Carmel Valley Ranch recently upgraded its Vineyard Oak suites, which feature sweeping views, rocking chairs and private outdoor tubs for soaking under the stars.

Things are heating up at Carmel Valley Ranch, with 30 n...

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Stepping Out

'Dead Man' comes alive at Bus Barn

'Dead Man' comes alive at Bus Barn


Richard Mayer/Special to the Town Crier
The cast of Los Altos Stage Company’s “Dead Man’s Cell Phone” includes, from left, Marjorie Hazeltine (as Hermia), Kristin Walter (Jean) and Adrienne Walters (Carlotta).

Los Altos Stage Company opens its ...

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Spiritual Life

Inside Mountain View

MV actress/playwright Garvin wins NY festival award for

MV actress/playwright Garvin wins NY festival award for "Corners Grove"


Courtesy of Undiscovered Countries
Kaela Mei-Shing Garvin received a New York arts festival award for a featured role in “Corners Grove,” a play she wrote.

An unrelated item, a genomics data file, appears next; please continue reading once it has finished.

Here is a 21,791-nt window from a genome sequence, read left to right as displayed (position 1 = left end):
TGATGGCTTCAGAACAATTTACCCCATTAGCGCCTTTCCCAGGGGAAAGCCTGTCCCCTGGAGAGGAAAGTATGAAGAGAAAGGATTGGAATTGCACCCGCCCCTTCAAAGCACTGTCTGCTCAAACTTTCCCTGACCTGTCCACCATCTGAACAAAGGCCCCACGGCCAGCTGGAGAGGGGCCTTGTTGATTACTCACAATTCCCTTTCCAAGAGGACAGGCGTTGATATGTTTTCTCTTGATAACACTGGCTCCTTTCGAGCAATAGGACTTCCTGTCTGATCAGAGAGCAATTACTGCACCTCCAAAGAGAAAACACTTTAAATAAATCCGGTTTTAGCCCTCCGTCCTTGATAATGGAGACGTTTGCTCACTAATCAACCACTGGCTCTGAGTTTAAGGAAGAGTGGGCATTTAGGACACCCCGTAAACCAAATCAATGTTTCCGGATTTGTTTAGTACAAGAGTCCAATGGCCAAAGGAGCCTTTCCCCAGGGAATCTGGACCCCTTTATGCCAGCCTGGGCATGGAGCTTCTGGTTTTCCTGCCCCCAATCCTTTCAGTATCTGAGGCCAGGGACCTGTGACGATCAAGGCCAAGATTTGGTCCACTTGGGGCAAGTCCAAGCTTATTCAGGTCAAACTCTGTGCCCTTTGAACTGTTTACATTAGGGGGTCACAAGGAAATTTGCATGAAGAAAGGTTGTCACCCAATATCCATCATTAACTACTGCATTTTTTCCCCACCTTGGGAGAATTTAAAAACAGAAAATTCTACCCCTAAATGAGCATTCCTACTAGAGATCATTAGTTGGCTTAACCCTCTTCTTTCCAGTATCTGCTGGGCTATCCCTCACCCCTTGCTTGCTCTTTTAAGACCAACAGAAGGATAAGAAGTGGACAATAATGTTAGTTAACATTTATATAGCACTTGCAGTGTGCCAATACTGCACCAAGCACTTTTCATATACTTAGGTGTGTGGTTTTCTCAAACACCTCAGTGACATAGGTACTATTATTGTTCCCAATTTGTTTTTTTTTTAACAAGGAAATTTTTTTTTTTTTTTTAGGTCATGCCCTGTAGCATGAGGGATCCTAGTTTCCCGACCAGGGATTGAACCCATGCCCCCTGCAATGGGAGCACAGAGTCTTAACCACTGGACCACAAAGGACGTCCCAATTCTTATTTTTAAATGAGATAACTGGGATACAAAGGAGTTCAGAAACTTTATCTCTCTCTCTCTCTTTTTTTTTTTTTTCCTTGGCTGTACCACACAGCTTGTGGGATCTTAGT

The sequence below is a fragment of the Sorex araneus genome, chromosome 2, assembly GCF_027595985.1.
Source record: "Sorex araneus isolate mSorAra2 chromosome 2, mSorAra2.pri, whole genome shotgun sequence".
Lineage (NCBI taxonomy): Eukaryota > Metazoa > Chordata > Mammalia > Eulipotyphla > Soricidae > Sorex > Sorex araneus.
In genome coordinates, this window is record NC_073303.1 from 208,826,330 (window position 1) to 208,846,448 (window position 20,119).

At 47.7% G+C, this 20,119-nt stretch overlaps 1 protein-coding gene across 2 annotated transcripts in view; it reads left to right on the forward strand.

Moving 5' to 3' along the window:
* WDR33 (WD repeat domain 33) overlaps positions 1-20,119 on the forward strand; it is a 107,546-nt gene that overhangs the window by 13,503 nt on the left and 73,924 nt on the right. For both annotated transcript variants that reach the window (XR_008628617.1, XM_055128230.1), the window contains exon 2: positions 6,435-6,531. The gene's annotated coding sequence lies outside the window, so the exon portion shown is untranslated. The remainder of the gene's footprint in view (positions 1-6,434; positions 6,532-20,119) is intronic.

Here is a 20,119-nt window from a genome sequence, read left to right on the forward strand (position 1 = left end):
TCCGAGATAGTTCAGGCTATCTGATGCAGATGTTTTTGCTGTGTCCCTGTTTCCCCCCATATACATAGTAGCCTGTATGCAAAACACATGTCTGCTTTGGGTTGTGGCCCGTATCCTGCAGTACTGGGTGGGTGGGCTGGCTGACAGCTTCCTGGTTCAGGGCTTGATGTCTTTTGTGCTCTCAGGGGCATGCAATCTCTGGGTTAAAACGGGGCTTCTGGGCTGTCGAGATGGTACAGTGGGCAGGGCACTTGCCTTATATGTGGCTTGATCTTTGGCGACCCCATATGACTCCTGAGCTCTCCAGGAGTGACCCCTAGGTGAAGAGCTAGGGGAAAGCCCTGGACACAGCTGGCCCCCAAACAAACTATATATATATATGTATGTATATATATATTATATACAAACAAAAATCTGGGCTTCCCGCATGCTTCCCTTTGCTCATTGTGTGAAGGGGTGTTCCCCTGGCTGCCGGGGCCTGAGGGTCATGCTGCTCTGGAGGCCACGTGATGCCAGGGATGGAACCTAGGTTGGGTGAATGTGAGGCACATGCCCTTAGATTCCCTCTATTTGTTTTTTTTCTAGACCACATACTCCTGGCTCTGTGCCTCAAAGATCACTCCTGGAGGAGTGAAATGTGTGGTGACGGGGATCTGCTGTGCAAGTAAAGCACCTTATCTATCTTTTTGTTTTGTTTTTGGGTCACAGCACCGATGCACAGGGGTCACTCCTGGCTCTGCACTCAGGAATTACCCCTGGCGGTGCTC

New York recognized that one of Mountain View’s own can “make it there” when the Planet C...

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Insects play crucial role in the garden


Tanya Kucak/Town Crier
Native Buckwheat attracts numerous pollinators and other beneficial insects, including honeybees.

Lions and tigers and bears are the charismatic megafauna of the larger world. In the garden, the charismatic megafauna of the insect world are butterflies and dragonflies.

Spotting butterflies and dragonflies feels like a gift, but the more time I spend in the garden, the more I appreciate all insects.